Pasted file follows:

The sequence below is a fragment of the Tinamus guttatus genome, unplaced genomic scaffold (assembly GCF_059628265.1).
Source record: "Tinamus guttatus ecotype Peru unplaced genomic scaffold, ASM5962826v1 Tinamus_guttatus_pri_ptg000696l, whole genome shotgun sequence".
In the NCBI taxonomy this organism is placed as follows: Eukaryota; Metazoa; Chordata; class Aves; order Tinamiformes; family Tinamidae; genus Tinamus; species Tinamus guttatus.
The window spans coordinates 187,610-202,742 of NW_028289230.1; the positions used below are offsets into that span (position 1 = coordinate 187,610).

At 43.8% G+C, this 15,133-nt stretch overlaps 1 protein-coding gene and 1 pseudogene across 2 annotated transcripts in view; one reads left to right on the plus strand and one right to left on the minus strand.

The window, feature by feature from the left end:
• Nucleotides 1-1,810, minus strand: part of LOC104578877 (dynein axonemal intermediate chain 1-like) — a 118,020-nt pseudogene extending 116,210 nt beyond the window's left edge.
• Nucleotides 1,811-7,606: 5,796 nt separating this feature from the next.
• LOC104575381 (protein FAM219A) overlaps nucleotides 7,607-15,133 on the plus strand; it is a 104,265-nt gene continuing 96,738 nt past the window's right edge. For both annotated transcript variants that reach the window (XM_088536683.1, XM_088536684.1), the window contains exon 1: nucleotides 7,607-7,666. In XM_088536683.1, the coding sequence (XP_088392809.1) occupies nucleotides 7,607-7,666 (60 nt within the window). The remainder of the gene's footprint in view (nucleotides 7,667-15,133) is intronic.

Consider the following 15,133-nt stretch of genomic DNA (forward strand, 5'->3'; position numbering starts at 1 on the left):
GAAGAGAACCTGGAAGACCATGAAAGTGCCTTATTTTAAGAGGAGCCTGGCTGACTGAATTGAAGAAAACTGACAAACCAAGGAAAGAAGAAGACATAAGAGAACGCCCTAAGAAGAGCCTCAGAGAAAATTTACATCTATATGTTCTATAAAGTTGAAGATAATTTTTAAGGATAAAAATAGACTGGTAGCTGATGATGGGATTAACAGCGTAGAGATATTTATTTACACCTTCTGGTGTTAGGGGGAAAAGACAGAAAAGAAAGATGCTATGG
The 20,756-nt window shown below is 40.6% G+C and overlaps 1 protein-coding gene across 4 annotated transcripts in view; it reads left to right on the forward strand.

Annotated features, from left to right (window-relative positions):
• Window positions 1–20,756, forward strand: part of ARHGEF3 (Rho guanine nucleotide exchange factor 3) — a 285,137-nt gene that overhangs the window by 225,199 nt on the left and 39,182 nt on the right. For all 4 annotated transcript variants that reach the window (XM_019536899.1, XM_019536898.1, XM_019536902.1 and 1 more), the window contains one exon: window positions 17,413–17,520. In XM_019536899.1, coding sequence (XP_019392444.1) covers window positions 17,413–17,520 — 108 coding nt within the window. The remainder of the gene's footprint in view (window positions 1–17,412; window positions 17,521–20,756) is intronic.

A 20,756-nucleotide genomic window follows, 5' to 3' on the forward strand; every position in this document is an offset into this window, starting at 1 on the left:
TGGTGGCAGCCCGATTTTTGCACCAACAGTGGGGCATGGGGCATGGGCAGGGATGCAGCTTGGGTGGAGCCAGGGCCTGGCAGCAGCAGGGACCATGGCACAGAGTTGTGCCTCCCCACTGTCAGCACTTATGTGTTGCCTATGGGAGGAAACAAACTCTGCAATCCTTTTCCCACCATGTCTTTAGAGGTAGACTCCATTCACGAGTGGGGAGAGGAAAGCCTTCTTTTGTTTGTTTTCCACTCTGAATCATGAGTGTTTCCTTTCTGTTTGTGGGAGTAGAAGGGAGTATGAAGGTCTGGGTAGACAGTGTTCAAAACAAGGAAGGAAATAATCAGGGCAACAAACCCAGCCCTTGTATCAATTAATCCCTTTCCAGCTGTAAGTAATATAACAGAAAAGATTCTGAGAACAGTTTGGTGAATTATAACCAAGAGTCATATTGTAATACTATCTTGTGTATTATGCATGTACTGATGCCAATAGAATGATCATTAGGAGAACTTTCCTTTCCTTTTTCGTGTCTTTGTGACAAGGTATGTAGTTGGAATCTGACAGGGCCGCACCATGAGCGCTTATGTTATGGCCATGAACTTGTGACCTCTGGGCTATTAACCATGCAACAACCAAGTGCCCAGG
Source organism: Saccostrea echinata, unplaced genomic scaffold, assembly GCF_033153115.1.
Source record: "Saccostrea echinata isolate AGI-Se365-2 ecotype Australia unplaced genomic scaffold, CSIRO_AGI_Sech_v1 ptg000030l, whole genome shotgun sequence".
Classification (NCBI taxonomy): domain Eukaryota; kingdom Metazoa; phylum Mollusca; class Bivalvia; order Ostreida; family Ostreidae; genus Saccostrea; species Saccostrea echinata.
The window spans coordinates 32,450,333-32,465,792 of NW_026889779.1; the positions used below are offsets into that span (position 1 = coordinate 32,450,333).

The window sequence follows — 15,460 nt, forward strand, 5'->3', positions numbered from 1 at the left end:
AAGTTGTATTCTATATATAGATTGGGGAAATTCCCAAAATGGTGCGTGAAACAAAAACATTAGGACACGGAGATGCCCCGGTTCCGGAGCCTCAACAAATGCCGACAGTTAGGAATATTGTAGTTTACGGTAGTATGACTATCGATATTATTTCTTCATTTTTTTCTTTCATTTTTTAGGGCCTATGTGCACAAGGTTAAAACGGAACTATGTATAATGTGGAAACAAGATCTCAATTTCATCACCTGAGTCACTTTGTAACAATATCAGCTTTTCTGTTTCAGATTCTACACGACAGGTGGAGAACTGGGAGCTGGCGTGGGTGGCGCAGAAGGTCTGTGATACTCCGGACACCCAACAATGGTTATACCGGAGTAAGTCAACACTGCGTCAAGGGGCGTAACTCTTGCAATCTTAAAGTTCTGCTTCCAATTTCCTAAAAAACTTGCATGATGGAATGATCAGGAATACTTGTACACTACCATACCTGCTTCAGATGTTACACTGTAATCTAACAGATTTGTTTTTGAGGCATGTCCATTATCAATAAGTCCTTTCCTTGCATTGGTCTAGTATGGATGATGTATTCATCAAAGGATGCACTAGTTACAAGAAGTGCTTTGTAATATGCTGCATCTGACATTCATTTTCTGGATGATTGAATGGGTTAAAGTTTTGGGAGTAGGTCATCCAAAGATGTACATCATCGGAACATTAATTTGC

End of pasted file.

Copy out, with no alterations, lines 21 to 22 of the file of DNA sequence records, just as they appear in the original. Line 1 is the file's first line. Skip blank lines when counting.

The window sequence follows — 15,460 nt, forward strand, 5'->3', positions numbered from 1 at the left end:
AAGTTGTATTCTATATATAGATTGGGGAAATTCCCAAAATGGTGCGTGAAACAAAAACATTAGGACACGGAGATGCCCCGGTTCCGGAGCCTCAACAAATGCCGACAGTTAGGAATATTGTAGTTTACGGTAGTATGACTATCGATATTATTTCTTCATTTTTTTCTTTCATTTTTTAGGGCCTATGTGCACAAGGTTAAAACGGAACTATGTATAATGTGGAAACAAGATCTCAATTTCATCACCTGAGTCACTTTGTAACAATATCAGCTTTTCTGTTTCAGATTCTACACGACAGGTGGAGAACTGGGAGCTGGCGTGGGTGGCGCAGAAGGTCTGTGATACTCCGGACACCCAACAATGGTTATACCGGAGTAAGTCAACACTGCGTCAAGGGGCGTAACTCTTGCAATCTTAAAGTTCTGCTTCCAATTTCCTAAAAAACTTGCATGATGGAATGATCAGGAATACTTGTACACTACCATACCTGCTTCAGATGTTACACTGTAATCTAACAGATTTGTTTTTGAGGCATGTCCATTATCAATAAGTCCTTTCCTTGCATTGGTCTAGTATGGATGATGTATTCATCAAAGGATGCACTAGTTACAAGAAGTGCTTTGTAATATGCTGCATCTGACATTCATTTTCTGGATGATTGAATGGGTTAAAGTTTTGGGAGTAGGTCATCCAAAGATGTACATCATCGGAACATTAATTTGC